By Beiyi SEOW
When Jennie Luhmann started searching for her family’s “forever home,” she found herself in a perfect storm — few properties were available, buyers were making all-cash offers and interest rates were climbing.
Outbid by others and pressured by soaring mortgage rates, Luhmann and her husband decided to rent, before temporarily moving into her mother’s house.
The 37-year-old is not alone.
Homeownership feels increasingly out of reach for younger generations of Americans, who are squeezed by student debt and childcare costs in an era of slower economic growth.
The pressures come as President Joe Biden struggles to tackle negative sentiment about his handling of the economy, as he campaigns for re-election.
The Biden administration has sought to narrow America’s housing shortfall, in part by lowering barriers to building, but it is not a quick solution.
Millennials, born between the early 1980s to late 1990s, formed the biggest share of homebuyers between 2014 and 2022 according to the National Association of Realtors (NAR).
But they lost the position this year to baby boomers, who can fork out cash for their home purchase.
“Inventory is incredibly limited especially at the affordable price points,” said NAR deputy chief economist Jessica Lautz.
“We’re seeing millennials encounter a very difficult housing market, especially with rising interest rates,” she added.
Young adults in America also “have a rising amount of student loan debt,” Lautz said, and the restarting of payments in October after a pandemic-era pause adds to financial stress.
Among first-time buyers, 27 percent moved directly from a family member’s home into homeownership last year — the highest share recorded since the 1980s — the NAR said.
First-time homebuyers are also older, at a median age of 36.
– ‘Defeating’ –
“That’s not what we envisioned for ourselves at 37 and 42 years old. We thought we would have a family and be in our own home,” Luhmann told AFP.
“We were spending so much in rent,” she added. “This year, we ended up moving back with my mum.”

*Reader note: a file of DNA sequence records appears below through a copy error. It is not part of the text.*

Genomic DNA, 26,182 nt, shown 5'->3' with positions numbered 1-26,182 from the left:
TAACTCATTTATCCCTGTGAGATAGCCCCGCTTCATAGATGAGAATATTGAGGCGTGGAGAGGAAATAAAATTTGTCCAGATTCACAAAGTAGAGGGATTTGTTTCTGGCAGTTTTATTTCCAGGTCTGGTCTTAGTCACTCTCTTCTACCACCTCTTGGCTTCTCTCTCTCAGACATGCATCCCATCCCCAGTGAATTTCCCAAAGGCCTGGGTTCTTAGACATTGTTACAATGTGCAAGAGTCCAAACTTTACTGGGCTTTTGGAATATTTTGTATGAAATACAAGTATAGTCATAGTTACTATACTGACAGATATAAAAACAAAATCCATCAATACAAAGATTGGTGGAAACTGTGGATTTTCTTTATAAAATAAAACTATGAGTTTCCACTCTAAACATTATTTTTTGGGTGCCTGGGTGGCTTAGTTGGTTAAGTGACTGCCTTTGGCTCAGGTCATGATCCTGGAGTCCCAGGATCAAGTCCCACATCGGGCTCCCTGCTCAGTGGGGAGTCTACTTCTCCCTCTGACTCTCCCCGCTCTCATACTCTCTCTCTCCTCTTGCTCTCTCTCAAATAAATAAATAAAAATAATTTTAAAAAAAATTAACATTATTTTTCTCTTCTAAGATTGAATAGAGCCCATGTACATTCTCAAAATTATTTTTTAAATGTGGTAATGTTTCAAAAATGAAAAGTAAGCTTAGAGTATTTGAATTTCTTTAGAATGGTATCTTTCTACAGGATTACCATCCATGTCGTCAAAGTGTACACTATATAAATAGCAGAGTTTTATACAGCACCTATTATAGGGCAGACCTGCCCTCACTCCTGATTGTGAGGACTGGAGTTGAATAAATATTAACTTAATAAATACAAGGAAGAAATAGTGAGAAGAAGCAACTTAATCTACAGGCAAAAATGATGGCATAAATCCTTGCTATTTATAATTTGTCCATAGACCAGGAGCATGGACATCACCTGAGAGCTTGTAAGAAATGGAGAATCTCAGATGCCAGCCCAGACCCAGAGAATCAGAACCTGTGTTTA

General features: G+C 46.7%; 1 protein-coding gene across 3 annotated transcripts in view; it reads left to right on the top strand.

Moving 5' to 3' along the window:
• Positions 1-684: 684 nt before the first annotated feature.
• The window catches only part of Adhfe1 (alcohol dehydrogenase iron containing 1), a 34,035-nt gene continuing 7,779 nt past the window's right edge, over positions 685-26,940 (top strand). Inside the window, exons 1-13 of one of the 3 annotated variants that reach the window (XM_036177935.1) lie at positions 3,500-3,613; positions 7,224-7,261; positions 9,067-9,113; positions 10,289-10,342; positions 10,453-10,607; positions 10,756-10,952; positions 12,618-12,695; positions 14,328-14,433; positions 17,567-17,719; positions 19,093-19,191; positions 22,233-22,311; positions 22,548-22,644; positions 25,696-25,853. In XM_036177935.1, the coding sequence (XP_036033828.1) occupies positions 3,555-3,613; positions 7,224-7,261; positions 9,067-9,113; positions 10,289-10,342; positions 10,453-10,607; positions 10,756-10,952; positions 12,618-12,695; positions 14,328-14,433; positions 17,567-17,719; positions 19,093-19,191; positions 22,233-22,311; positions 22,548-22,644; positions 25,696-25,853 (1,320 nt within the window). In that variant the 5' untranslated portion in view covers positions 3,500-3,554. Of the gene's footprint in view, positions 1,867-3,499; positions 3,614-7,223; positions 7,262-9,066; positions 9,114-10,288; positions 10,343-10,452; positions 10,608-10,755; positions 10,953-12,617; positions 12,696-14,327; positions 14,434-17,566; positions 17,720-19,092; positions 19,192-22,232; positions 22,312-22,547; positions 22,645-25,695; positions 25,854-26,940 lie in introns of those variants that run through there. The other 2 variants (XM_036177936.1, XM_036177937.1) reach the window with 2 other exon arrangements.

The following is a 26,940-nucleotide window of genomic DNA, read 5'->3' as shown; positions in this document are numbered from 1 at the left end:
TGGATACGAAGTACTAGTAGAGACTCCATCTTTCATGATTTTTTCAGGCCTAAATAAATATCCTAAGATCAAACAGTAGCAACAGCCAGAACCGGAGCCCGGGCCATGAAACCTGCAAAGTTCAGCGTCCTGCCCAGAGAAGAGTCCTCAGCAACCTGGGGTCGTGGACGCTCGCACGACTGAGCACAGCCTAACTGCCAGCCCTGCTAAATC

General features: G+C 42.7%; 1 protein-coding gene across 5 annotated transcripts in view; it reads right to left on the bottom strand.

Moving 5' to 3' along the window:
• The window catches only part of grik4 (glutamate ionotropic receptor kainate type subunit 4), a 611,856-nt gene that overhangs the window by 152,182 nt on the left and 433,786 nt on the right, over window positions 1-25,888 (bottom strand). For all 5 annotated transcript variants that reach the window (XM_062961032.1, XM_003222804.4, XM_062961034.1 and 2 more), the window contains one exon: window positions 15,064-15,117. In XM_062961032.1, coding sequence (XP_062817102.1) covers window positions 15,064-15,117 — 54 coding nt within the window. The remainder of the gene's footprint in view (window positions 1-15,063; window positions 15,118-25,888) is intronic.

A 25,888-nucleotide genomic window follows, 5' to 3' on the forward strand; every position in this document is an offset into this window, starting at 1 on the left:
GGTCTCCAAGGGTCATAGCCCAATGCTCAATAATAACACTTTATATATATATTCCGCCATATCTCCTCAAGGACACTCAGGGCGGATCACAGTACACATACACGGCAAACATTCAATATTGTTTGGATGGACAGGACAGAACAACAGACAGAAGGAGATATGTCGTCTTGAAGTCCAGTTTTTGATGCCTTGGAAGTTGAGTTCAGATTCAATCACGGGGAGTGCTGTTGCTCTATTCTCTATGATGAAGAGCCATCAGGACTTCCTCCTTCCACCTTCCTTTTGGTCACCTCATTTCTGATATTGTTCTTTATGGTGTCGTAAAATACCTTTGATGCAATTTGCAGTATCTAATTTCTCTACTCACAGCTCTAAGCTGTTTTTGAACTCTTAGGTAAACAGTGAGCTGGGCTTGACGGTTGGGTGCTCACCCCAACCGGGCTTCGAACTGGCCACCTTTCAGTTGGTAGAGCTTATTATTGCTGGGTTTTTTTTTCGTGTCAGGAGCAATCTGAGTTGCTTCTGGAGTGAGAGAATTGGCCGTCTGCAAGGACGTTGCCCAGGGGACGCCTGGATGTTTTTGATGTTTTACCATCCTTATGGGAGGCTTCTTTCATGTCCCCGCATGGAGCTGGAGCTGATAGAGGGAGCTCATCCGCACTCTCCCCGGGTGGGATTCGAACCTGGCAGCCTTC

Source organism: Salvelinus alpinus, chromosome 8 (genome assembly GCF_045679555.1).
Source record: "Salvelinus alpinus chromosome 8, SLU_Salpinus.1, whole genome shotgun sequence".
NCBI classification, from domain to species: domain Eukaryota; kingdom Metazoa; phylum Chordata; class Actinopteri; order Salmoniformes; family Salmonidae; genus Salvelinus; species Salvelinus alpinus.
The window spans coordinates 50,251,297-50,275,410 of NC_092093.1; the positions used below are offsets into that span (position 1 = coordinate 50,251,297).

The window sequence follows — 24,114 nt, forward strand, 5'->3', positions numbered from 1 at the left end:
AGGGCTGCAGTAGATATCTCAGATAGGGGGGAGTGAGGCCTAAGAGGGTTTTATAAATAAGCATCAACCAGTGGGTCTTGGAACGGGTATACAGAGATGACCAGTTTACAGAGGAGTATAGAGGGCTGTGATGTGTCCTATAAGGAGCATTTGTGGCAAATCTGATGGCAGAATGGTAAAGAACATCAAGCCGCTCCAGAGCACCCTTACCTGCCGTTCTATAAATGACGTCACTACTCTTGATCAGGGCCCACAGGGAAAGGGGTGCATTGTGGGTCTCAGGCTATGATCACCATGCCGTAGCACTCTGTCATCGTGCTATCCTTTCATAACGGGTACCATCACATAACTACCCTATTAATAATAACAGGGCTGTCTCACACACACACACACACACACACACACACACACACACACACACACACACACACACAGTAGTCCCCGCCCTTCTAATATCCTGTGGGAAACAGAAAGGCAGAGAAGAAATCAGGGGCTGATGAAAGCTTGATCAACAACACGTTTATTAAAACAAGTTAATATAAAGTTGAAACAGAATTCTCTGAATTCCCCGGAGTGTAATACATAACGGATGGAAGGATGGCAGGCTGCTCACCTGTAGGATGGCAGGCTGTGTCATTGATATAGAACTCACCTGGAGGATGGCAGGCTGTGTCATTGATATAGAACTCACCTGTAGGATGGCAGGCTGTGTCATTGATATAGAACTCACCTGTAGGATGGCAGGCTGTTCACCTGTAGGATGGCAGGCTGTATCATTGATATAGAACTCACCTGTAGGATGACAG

Pennsylvania-based Luhmann expects it will be tough for the family to put an offer on a house for another year-and-a-half given market trends.
Existing home sales have cooled — hovering at the lowest rate since January — as sellers hung back, having earlier locked in lower rates on their mortgages.
In August, US mortgage rates hit their highest level in more than two decades with the popular 30-year fixed-rate mortgage averaging 7.2 percent.
The median sales price for homes remains high too.
“It was defeating for sure. We have a two-year-old, we were really hoping to start our lives together as a family,” Luhmann said.
– ‘American dream’ –
“There’s such a lack of inventory that it has driven the prices up. I’ve been doing this for 40 years, I’ve never seen the prices like they are right now,” said Joan George, a New Jersey-based real estate agent.
Rocketing costs in areas like New York have also driven buyers to nearby markets, she said.
A four-bedroom, two-and-a-half bath family house, which George dubs “the American dream,” is becoming increasingly unattainable.
In the Philadelphia suburbs, a four-bedroom single family home would have probably sold in the mid-$400,000s before the pandemic, added realtor Kim Rock.
But now, on average, such a home would go for $600,000 or more.
“We’re seeing it take some buyers up to a year now to find a house,” she told AFP.
“It’s definitely hardest for the younger buyers who have more limited resources and cash.”
– Housing shortfall –
There may be relief ahead as researchers at the Federal Reserve Bank of San Francisco forecast that a recent slowdown in asking rents and housing prices could cool shelter inflation “significantly.”
“Shelter” inflation, which takes into account rent and implicit rent that owners would pay on their homes, has stayed high even as other components fell.
Yet, there remains a shortage of some 5.5 million US homes, Lautz of NAR said.
A solution is converting vacant office buildings into residential spaces, but current trends already worsen wealth gaps.
First-time homebuyers were 28 years old four decades earlier, Lautz said, meaning people are “essentially missing out on eight years of wealth accumulation that they can have through homeownership.”
And a smaller share of Black and Hispanic buyers are able to enter the market, signaling “widening housing inequality that’s resulting in a widening wealth inequality” in America, she said.
Another US buyer Nasir Sayed, 36, was looking for a family home in Maryland but said the $800,000 to $900,000 price tag “does not make any sense” financially although he loves the area.
The father-of-two is considering property in Georgia instead, where he believes he can buy a similar home for $250,000 less.
“I have no choice,” he said. — Agence France-Presse